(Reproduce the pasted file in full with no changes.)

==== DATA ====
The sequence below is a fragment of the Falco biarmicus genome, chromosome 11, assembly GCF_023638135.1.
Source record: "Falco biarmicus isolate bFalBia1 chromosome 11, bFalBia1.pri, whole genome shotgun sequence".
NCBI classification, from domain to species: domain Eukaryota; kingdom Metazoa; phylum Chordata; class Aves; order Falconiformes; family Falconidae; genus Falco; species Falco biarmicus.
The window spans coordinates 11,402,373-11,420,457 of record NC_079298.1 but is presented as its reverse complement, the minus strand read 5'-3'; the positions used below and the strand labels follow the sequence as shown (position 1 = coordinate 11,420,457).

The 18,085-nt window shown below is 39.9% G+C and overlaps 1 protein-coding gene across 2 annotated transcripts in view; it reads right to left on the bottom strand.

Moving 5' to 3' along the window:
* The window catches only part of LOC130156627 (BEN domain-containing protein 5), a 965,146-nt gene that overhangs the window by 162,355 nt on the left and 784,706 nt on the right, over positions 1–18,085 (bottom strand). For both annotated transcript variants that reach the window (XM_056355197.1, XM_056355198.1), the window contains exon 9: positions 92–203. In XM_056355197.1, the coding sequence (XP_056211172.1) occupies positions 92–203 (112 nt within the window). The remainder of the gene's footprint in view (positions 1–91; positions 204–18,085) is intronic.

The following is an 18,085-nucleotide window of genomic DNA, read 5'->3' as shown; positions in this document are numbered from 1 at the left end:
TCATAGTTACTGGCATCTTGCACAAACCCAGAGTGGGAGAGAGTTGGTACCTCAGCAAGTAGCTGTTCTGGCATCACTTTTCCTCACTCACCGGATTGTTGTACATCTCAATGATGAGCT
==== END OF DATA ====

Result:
The sequence below is a fragment of the Falco biarmicus genome, chromosome 11, assembly GCF_023638135.1.
Source record: "Falco biarmicus isolate bFalBia1 chromosome 11, bFalBia1.pri, whole genome shotgun sequence".
NCBI classification, from domain to species: domain Eukaryota; kingdom Metazoa; phylum Chordata; class Aves; order Falconiformes; family Falconidae; genus Falco; species Falco biarmicus.
The window spans coordinates 11,402,373-11,420,457 of record NC_079298.1 but is presented as its reverse complement, the minus strand read 5'-3'; the positions used below and the strand labels follow the sequence as shown (position 1 = coordinate 11,420,457).

The 18,085-nt window shown below is 39.9% G+C and overlaps 1 protein-coding gene across 2 annotated transcripts in view; it reads right to left on the bottom strand.

Moving 5' to 3' along the window:
* The window catches only part of LOC130156627 (BEN domain-containing protein 5), a 965,146-nt gene that overhangs the window by 162,355 nt on the left and 784,706 nt on the right, over positions 1–18,085 (bottom strand). For both annotated transcript variants that reach the window (XM_056355197.1, XM_056355198.1), the window contains exon 9: positions 92–203. In XM_056355197.1, the coding sequence (XP_056211172.1) occupies positions 92–203 (112 nt within the window). The remainder of the gene's footprint in view (positions 1–91; positions 204–18,085) is intronic.

The following is an 18,085-nucleotide window of genomic DNA, read 5'->3' as shown; positions in this document are numbered from 1 at the left end:
TCATAGTTACTGGCATCTTGCACAAACCCAGAGTGGGAGAGAGTTGGTACCTCAGCAAGTAGCTGTTCTGGCATCACTTTTCCTCACTCACCGGATTGTTGTACATCTCAATGATGAGCT